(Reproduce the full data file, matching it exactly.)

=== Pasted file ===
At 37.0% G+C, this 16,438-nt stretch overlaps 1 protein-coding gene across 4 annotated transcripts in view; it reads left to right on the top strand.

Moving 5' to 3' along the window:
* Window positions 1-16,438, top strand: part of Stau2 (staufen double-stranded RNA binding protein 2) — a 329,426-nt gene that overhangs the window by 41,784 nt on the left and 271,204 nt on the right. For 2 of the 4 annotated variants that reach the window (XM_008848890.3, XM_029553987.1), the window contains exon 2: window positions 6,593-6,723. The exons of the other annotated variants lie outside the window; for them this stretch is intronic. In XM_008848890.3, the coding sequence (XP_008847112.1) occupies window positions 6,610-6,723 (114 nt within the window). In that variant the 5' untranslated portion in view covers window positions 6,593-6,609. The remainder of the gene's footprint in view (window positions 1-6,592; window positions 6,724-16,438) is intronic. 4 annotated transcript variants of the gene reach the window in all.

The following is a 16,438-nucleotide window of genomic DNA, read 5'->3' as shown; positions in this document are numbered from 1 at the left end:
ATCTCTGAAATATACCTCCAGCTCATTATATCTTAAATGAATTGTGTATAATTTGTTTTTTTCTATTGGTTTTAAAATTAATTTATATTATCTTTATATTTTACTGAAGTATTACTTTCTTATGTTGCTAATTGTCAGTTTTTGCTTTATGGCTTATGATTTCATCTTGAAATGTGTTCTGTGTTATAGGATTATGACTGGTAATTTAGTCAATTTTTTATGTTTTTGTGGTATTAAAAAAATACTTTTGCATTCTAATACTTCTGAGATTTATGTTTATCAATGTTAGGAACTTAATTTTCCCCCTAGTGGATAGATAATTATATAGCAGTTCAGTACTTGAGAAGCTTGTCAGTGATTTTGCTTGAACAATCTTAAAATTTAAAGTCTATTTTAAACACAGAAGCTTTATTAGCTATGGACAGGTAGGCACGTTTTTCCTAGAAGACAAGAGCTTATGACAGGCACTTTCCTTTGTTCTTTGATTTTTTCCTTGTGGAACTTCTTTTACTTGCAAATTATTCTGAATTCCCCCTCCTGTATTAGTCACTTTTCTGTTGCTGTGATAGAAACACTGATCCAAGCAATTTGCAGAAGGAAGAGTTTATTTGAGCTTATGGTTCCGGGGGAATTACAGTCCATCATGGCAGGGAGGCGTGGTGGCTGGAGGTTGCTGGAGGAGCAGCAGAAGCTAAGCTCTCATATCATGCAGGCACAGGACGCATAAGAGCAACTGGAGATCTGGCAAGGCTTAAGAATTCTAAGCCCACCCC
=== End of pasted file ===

At 37.0% G+C, this 16,438-nt stretch overlaps 1 protein-coding gene across 4 annotated transcripts in view; it reads left to right on the top strand.

Moving 5' to 3' along the window:
* Window positions 1-16,438, top strand: part of Stau2 (staufen double-stranded RNA binding protein 2) — a 329,426-nt gene that overhangs the window by 41,784 nt on the left and 271,204 nt on the right. For 2 of the 4 annotated variants that reach the window (XM_008848890.3, XM_029553987.1), the window contains exon 2: window positions 6,593-6,723. The exons of the other annotated variants lie outside the window; for them this stretch is intronic. In XM_008848890.3, the coding sequence (XP_008847112.1) occupies window positions 6,610-6,723 (114 nt within the window). In that variant the 5' untranslated portion in view covers window positions 6,593-6,609. The remainder of the gene's footprint in view (window positions 1-6,592; window positions 6,724-16,438) is intronic. 4 annotated transcript variants of the gene reach the window in all.

The following is a 16,438-nucleotide window of genomic DNA, read 5'->3' as shown; positions in this document are numbered from 1 at the left end:
ATCTCTGAAATATACCTCCAGCTCATTATATCTTAAATGAATTGTGTATAATTTGTTTTTTTCTATTGGTTTTAAAATTAATTTATATTATCTTTATATTTTACTGAAGTATTACTTTCTTATGTTGCTAATTGTCAGTTTTTGCTTTATGGCTTATGATTTCATCTTGAAATGTGTTCTGTGTTATAGGATTATGACTGGTAATTTAGTCAATTTTTTATGTTTTTGTGGTATTAAAAAAATACTTTTGCATTCTAATACTTCTGAGATTTATGTTTATCAATGTTAGGAACTTAATTTTCCCCCTAGTGGATAGATAATTATATAGCAGTTCAGTACTTGAGAAGCTTGTCAGTGATTTTGCTTGAACAATCTTAAAATTTAAAGTCTATTTTAAACACAGAAGCTTTATTAGCTATGGACAGGTAGGCACGTTTTTCCTAGAAGACAAGAGCTTATGACAGGCACTTTCCTTTGTTCTTTGATTTTTTCCTTGTGGAACTTCTTTTACTTGCAAATTATTCTGAATTCCCCCTCCTGTATTAGTCACTTTTCTGTTGCTGTGATAGAAACACTGATCCAAGCAATTTGCAGAAGGAAGAGTTTATTTGAGCTTATGGTTCCGGGGGAATTACAGTCCATCATGGCAGGGAGGCGTGGTGGCTGGAGGTTGCTGGAGGAGCAGCAGAAGCTAAGCTCTCATATCATGCAGGCACAGGACGCATAAGAGCAACTGGAGATCTGGCAAGGCTTAAGAATTCTAAGCCCACCCC